Beaverbrook Art Gallery adds historic stained glass to collection

·4 min read
The Beaverbrook Art Gallery's newest addition is a stained glass work from a St. Stephen church. (John Leroux - image credit)
The Beaverbrook Art Gallery's newest addition is a stained glass work from a St. Stephen church. (John Leroux - image credit)

The Beaverbrook Art Gallery has acquired its first piece of stained glass art and collections manager John Leroux says it's replete with New Brunswick historical significance and the beauty of the craft.

"It's a stunning piece and we're so lucky to have it," said Leroux.

"It really connects to New Brunswick. So New Brunswickers will absolutely love this window."

The two-metre in diameter, round glass came from a Baptist church in St. Stephen that was demolished a few years ago and is dedicated to candy-company co-founder and former New Brunswick Lt-Gov. Gilbert White Ganong, who had been in the role less than a year before he died in 1917.

It shows a field of lilies — which are typically viewed as representing sympathy or rejuvenation of the soul, noted Leroux — surrounding the New Brunswick coat of arms.

In the background, the sun is setting over a city, possibly meant to look like Jerusalem.

It has many shades of blue and green and white opalescent stained glass, he said, "similar to what you'd see in a Tiffany window."

"When we turn people around to see it, they're just awestruck by the quality and the colour."

New location

The glass has been installed in front of a large north-facing window in a stairwell in the new wing of the gallery, overlooking the river. Leroux expects it will be there permanently.

"It has beautiful light coming through it all day," he said.

When you look at it, you can see both the artist's landscape in the piece and the natural landscape of trees and water in the background.

Sarah Morin/CBC
Sarah Morin/CBC

"It's beautiful," he said, and a "very fitting" location.

All the more so, said Leroux, because Ganong himself would have had a similar vantage point, coming and going from the provincial legislature across the street.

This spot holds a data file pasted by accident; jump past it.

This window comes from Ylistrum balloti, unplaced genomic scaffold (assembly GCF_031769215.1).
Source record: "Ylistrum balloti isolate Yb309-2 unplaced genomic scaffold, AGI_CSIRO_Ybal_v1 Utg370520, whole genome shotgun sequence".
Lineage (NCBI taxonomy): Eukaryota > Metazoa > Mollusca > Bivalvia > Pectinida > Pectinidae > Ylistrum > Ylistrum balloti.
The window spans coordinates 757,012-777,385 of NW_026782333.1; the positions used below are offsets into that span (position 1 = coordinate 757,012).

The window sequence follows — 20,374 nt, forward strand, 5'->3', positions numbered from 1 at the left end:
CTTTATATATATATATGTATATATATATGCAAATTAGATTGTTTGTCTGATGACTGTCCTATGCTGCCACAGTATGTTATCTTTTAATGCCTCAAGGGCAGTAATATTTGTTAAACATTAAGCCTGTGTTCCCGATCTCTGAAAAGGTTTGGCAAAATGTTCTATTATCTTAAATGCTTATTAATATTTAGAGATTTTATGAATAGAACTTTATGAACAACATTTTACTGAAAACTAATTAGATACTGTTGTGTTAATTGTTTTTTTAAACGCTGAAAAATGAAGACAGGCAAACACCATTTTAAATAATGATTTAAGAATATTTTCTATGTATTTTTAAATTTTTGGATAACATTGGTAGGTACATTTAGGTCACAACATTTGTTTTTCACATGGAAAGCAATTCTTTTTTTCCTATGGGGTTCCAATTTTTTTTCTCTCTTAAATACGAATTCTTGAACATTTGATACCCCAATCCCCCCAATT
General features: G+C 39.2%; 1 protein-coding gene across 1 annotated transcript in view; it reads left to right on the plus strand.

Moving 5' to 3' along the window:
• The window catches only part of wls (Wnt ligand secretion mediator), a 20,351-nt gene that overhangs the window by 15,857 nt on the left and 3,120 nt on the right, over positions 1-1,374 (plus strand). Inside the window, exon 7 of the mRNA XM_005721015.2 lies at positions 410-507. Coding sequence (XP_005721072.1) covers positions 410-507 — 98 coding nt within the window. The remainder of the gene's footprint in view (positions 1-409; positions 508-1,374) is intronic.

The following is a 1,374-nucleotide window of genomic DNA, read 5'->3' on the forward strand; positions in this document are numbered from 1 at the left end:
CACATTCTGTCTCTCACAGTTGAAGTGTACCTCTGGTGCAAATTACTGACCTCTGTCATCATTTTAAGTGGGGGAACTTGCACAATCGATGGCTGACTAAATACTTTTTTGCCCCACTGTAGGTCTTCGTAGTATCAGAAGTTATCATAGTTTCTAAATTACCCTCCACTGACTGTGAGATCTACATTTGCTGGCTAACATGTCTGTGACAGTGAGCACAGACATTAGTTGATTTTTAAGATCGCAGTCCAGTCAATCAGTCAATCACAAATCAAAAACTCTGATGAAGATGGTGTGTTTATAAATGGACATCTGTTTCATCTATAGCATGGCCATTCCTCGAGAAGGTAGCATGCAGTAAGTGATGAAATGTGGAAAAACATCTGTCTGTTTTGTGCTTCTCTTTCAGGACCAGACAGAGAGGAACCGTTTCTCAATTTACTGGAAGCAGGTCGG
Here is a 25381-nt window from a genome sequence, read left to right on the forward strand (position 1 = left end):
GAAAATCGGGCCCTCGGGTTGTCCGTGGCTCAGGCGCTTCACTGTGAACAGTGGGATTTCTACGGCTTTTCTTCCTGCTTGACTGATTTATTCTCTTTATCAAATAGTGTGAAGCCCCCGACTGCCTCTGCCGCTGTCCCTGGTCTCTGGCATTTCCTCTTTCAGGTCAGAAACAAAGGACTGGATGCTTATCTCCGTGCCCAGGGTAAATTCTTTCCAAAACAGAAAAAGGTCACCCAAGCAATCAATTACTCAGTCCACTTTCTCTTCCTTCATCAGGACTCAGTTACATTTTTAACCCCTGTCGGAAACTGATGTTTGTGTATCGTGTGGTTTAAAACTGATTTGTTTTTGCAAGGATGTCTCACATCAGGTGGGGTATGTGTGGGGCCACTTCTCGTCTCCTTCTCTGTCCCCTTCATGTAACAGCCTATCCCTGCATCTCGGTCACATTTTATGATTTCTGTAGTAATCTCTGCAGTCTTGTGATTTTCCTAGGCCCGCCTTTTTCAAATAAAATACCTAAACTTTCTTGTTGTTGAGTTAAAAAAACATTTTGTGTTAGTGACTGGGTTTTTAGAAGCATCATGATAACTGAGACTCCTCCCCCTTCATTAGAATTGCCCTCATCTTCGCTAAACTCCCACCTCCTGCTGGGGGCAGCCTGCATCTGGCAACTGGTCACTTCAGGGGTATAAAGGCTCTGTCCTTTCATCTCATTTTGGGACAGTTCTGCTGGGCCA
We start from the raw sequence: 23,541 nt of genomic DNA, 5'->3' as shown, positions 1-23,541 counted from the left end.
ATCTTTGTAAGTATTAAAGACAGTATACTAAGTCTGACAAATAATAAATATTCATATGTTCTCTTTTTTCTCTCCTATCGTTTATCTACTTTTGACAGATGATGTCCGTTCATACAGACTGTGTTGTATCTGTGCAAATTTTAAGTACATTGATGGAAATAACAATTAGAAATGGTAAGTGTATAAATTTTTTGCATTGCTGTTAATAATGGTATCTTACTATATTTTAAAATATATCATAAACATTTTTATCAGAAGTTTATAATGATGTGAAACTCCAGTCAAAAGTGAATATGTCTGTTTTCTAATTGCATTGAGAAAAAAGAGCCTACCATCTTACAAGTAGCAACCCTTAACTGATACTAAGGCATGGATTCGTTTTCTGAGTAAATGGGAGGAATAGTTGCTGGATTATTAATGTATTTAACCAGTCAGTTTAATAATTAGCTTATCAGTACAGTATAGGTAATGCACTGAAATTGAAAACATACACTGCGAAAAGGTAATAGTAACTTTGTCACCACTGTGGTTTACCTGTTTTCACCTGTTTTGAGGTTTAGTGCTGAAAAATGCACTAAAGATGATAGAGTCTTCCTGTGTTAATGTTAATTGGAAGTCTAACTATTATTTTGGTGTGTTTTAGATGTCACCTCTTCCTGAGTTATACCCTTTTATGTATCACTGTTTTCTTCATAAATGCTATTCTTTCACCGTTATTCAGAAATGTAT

The gallery is working on a way to light up the glass so it can also be appreciated at night.

St. Stephen origins

Originally, this window hung behind the altar of the Union Street Baptist Church in St. Stephen.

It was installed there in 1919, said Leroux.

He found out about the piece a couple of years ago from friend and renowned stained glass artist and restorer Ned Bowes, of Fredericton.

Bowes has worked on restoring "most of the stained glass windows in New Brunswick," said Leroux, and he described this work as "one of the greatest windows he's ever seen in the province."

Rev. Angela Wade
Rev. Angela Wade

Bowes said he came across the piece while restoring about a dozen other windows that were being relocated to a new church next door.

It was hanging about six metres (20 feet) above the altar, he said, but no light was shining through it.

The glass had been completely covered on one side, said Bowes, and partially covered on the other with a large screen, when an addition was built on the church about 50 years ago.

When he climbed up to check it out, he discovered it was dedicated to Ganong and became excited about the historical significance.

Since the church didn't have a place for the piece in its new building, he was given permission to find it a new home.

"The hunt was on to find some place of significance where it would be brought out of the darkness," he said.

Bowes said he's "very happy" the glass is now in the Beaverbrook gallery where "everyone" can enjoy it.

Rev. Angela Wade
Rev. Angela Wade

One of the things Bowes likes about the window is the "beautiful message" it carries.

"Consider the lilies of the field," he said, citing a Biblical verse, "how they grow, they neither toil nor spin."

Leroux said the lilies are one of the features that first struck him when he went to St. Stephen to check out what Bowes had found.


The window was in four pie-shaped pieces, he recalled.

"He held one of them up to the light," said Leroux, " and I could see these beautiful lilies come through."

He was also taken with the enormous New Brunswick shield in another quadrant.

"You rarely see heraldry in things like this in church windows," he said, but it was done because of Ganong's involvement in politics.

"Typically in church windows, you see figures, you see whether it's Christ or other saints or people doing things of a kind of sanctified nature."

Ned Bowes
Ned Bowes

This one has no people in it at all.

"The other major thing" about this window, said Leroux, is that the glass was made at the Robert McCausland Stained Glass Studio of Toronto, "one of the most important stained glass artists in Canadian history."

They've been in business for 165 years, he said, and are the oldest stained glass studio in North America.

"And it's a 100-year-old window. So just preserving a piece of beautiful history and artistry, it's of Canadian importance. It's just a great thing."


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